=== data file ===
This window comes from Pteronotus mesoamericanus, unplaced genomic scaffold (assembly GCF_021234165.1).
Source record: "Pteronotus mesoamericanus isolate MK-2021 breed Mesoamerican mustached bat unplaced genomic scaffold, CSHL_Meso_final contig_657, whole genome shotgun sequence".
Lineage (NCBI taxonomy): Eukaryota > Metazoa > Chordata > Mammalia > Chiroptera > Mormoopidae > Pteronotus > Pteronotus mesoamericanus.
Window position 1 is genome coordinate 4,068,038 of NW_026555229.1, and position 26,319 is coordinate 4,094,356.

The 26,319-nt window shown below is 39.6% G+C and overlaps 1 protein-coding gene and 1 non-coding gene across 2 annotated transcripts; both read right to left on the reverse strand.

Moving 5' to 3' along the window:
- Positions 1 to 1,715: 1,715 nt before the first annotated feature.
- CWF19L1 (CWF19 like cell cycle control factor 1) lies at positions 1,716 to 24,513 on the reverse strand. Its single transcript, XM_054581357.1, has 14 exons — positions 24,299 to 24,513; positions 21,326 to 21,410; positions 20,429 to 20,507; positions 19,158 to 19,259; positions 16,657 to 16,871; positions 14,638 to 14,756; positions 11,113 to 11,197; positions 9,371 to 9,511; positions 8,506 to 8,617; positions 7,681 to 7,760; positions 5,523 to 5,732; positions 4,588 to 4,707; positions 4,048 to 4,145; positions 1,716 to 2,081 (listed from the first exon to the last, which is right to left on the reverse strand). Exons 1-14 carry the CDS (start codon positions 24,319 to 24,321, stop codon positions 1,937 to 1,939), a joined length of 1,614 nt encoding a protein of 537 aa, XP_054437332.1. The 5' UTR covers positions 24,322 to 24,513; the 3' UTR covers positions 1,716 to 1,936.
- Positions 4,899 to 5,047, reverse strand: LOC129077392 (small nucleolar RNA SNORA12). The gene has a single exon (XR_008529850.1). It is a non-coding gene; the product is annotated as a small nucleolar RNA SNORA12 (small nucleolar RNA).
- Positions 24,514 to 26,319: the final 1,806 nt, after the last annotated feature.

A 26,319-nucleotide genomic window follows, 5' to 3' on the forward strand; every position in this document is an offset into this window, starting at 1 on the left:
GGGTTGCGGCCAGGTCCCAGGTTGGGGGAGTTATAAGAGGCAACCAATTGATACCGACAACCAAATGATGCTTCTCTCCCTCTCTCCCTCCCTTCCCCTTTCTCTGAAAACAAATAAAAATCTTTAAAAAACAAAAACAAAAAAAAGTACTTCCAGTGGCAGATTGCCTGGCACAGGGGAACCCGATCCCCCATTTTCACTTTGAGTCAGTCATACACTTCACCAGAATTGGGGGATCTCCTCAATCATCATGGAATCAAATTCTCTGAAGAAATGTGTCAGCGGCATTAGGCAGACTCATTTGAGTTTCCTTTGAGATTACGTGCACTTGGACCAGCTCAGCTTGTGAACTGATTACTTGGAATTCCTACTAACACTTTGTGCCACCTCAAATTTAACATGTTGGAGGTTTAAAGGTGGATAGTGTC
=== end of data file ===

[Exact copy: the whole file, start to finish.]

This window comes from Pteronotus mesoamericanus, unplaced genomic scaffold (assembly GCF_021234165.1).
Source record: "Pteronotus mesoamericanus isolate MK-2021 breed Mesoamerican mustached bat unplaced genomic scaffold, CSHL_Meso_final contig_657, whole genome shotgun sequence".
Lineage (NCBI taxonomy): Eukaryota > Metazoa > Chordata > Mammalia > Chiroptera > Mormoopidae > Pteronotus > Pteronotus mesoamericanus.
Window position 1 is genome coordinate 4,068,038 of NW_026555229.1, and position 26,319 is coordinate 4,094,356.

The 26,319-nt window shown below is 39.6% G+C and overlaps 1 protein-coding gene and 1 non-coding gene across 2 annotated transcripts; both read right to left on the reverse strand.

Moving 5' to 3' along the window:
- Positions 1 to 1,715: 1,715 nt before the first annotated feature.
- CWF19L1 (CWF19 like cell cycle control factor 1) lies at positions 1,716 to 24,513 on the reverse strand. Its single transcript, XM_054581357.1, has 14 exons — positions 24,299 to 24,513; positions 21,326 to 21,410; positions 20,429 to 20,507; positions 19,158 to 19,259; positions 16,657 to 16,871; positions 14,638 to 14,756; positions 11,113 to 11,197; positions 9,371 to 9,511; positions 8,506 to 8,617; positions 7,681 to 7,760; positions 5,523 to 5,732; positions 4,588 to 4,707; positions 4,048 to 4,145; positions 1,716 to 2,081 (listed from the first exon to the last, which is right to left on the reverse strand). Exons 1-14 carry the CDS (start codon positions 24,319 to 24,321, stop codon positions 1,937 to 1,939), a joined length of 1,614 nt encoding a protein of 537 aa, XP_054437332.1. The 5' UTR covers positions 24,322 to 24,513; the 3' UTR covers positions 1,716 to 1,936.
- Positions 4,899 to 5,047, reverse strand: LOC129077392 (small nucleolar RNA SNORA12). The gene has a single exon (XR_008529850.1). It is a non-coding gene; the product is annotated as a small nucleolar RNA SNORA12 (small nucleolar RNA).
- Positions 24,514 to 26,319: the final 1,806 nt, after the last annotated feature.

A 26,319-nucleotide genomic window follows, 5' to 3' on the forward strand; every position in this document is an offset into this window, starting at 1 on the left:
GGGTTGCGGCCAGGTCCCAGGTTGGGGGAGTTATAAGAGGCAACCAATTGATACCGACAACCAAATGATGCTTCTCTCCCTCTCTCCCTCCCTTCCCCTTTCTCTGAAAACAAATAAAAATCTTTAAAAAACAAAAACAAAAAAAAGTACTTCCAGTGGCAGATTGCCTGGCACAGGGGAACCCGATCCCCCATTTTCACTTTGAGTCAGTCATACACTTCACCAGAATTGGGGGATCTCCTCAATCATCATGGAATCAAATTCTCTGAAGAAATGTGTCAGCGGCATTAGGCAGACTCATTTGAGTTTCCTTTGAGATTACGTGCACTTGGACCAGCTCAGCTTGTGAACTGATTACTTGGAATTCCTACTAACACTTTGTGCCACCTCAAATTTAACATGTTGGAGGTTTAAAGGTGGATAGTGTC